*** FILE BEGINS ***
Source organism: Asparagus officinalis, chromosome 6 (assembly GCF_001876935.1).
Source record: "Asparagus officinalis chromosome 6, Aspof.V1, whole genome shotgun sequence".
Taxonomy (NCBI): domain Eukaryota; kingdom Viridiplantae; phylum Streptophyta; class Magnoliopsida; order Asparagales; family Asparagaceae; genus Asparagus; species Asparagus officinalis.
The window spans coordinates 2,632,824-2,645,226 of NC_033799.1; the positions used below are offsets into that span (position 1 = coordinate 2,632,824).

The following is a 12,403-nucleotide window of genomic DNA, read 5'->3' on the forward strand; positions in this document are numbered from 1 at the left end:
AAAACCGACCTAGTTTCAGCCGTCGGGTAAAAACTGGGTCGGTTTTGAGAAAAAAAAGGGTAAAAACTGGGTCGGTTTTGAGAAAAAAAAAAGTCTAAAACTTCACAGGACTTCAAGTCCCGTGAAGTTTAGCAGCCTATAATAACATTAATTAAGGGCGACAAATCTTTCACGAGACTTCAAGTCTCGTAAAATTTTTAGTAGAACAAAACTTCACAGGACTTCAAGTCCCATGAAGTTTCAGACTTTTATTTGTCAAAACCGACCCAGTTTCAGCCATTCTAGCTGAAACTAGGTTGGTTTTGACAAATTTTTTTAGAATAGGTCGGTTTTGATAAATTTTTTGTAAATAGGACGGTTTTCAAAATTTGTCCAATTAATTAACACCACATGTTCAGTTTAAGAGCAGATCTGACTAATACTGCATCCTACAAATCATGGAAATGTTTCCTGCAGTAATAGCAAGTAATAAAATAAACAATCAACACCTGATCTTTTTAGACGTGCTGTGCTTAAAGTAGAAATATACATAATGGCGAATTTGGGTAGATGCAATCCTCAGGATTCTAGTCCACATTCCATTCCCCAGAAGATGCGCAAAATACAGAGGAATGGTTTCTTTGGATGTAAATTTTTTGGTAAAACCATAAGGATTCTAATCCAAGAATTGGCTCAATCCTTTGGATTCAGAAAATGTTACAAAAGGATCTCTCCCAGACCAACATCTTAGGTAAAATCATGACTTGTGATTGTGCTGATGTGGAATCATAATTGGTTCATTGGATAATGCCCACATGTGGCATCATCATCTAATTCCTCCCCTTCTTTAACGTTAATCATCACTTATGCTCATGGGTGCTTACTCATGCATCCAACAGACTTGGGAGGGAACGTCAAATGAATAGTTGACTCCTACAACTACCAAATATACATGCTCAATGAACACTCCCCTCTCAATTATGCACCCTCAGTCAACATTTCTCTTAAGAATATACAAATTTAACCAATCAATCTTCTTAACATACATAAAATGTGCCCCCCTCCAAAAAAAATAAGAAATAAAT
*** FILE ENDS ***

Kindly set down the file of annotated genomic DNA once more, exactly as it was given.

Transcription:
Source organism: Asparagus officinalis, chromosome 6 (assembly GCF_001876935.1).
Source record: "Asparagus officinalis chromosome 6, Aspof.V1, whole genome shotgun sequence".
Taxonomy (NCBI): domain Eukaryota; kingdom Viridiplantae; phylum Streptophyta; class Magnoliopsida; order Asparagales; family Asparagaceae; genus Asparagus; species Asparagus officinalis.
The window spans coordinates 2,632,824-2,645,226 of NC_033799.1; the positions used below are offsets into that span (position 1 = coordinate 2,632,824).

The following is a 12,403-nucleotide window of genomic DNA, read 5'->3' on the forward strand; positions in this document are numbered from 1 at the left end:
AAAACCGACCTAGTTTCAGCCGTCGGGTAAAAACTGGGTCGGTTTTGAGAAAAAAAAGGGTAAAAACTGGGTCGGTTTTGAGAAAAAAAAAAGTCTAAAACTTCACAGGACTTCAAGTCCCGTGAAGTTTAGCAGCCTATAATAACATTAATTAAGGGCGACAAATCTTTCACGAGACTTCAAGTCTCGTAAAATTTTTAGTAGAACAAAACTTCACAGGACTTCAAGTCCCATGAAGTTTCAGACTTTTATTTGTCAAAACCGACCCAGTTTCAGCCATTCTAGCTGAAACTAGGTTGGTTTTGACAAATTTTTTTAGAATAGGTCGGTTTTGATAAATTTTTTGTAAATAGGACGGTTTTCAAAATTTGTCCAATTAATTAACACCACATGTTCAGTTTAAGAGCAGATCTGACTAATACTGCATCCTACAAATCATGGAAATGTTTCCTGCAGTAATAGCAAGTAATAAAATAAACAATCAACACCTGATCTTTTTAGACGTGCTGTGCTTAAAGTAGAAATATACATAATGGCGAATTTGGGTAGATGCAATCCTCAGGATTCTAGTCCACATTCCATTCCCCAGAAGATGCGCAAAATACAGAGGAATGGTTTCTTTGGATGTAAATTTTTTGGTAAAACCATAAGGATTCTAATCCAAGAATTGGCTCAATCCTTTGGATTCAGAAAATGTTACAAAAGGATCTCTCCCAGACCAACATCTTAGGTAAAATCATGACTTGTGATTGTGCTGATGTGGAATCATAATTGGTTCATTGGATAATGCCCACATGTGGCATCATCATCTAATTCCTCCCCTTCTTTAACGTTAATCATCACTTATGCTCATGGGTGCTTACTCATGCATCCAACAGACTTGGGAGGGAACGTCAAATGAATAGTTGACTCCTACAACTACCAAATATACATGCTCAATGAACACTCCCCTCTCAATTATGCACCCTCAGTCAACATTTCTCTTAAGAATATACAAATTTAACCAATCAATCTTCTTAACATACATAAAATGTGCCCCCCTCCAAAAAAAATAAGAAATAAAT